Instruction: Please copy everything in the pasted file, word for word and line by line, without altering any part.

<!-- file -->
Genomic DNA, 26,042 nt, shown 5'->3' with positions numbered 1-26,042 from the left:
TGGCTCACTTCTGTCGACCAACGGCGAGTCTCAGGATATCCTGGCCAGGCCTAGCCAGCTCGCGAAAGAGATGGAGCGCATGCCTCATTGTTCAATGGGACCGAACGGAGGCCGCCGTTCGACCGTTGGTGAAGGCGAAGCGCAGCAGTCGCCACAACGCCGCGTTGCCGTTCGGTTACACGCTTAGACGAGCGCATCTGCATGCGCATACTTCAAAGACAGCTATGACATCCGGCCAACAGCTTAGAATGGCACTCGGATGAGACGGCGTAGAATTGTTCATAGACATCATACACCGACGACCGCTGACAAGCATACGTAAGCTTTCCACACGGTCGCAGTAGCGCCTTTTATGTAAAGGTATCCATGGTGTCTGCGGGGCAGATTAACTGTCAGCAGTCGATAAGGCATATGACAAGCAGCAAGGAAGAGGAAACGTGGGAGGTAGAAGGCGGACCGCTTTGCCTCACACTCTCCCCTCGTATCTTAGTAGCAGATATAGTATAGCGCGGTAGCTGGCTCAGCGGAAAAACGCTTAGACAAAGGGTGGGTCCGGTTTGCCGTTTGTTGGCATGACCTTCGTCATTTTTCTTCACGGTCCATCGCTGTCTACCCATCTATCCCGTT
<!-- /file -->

Genomic DNA, 26,042 nt, shown 5'->3' with positions numbered 1-26,042 from the left:
TGGCTCACTTCTGTCGACCAACGGCGAGTCTCAGGATATCCTGGCCAGGCCTAGCCAGCTCGCGAAAGAGATGGAGCGCATGCCTCATTGTTCAATGGGACCGAACGGAGGCCGCCGTTCGACCGTTGGTGAAGGCGAAGCGCAGCAGTCGCCACAACGCCGCGTTGCCGTTCGGTTACACGCTTAGACGAGCGCATCTGCATGCGCATACTTCAAAGACAGCTATGACATCCGGCCAACAGCTTAGAATGGCACTCGGATGAGACGGCGTAGAATTGTTCATAGACATCATACACCGACGACCGCTGACAAGCATACGTAAGCTTTCCACACGGTCGCAGTAGCGCCTTTTATGTAAAGGTATCCATGGTGTCTGCGGGGCAGATTAACTGTCAGCAGTCGATAAGGCATATGACAAGCAGCAAGGAAGAGGAAACGTGGGAGGTAGAAGGCGGACCGCTTTGCCTCACACTCTCCCCTCGTATCTTAGTAGCAGATATAGTATAGCGCGGTAGCTGGCTCAGCGGAAAAACGCTTAGACAAAGGGTGGGTCCGGTTTGCCGTTTGTTGGCATGACCTTCGTCATTTTTCTTCACGGTCCATCGCTGTCTACCCATCTATCCCGTT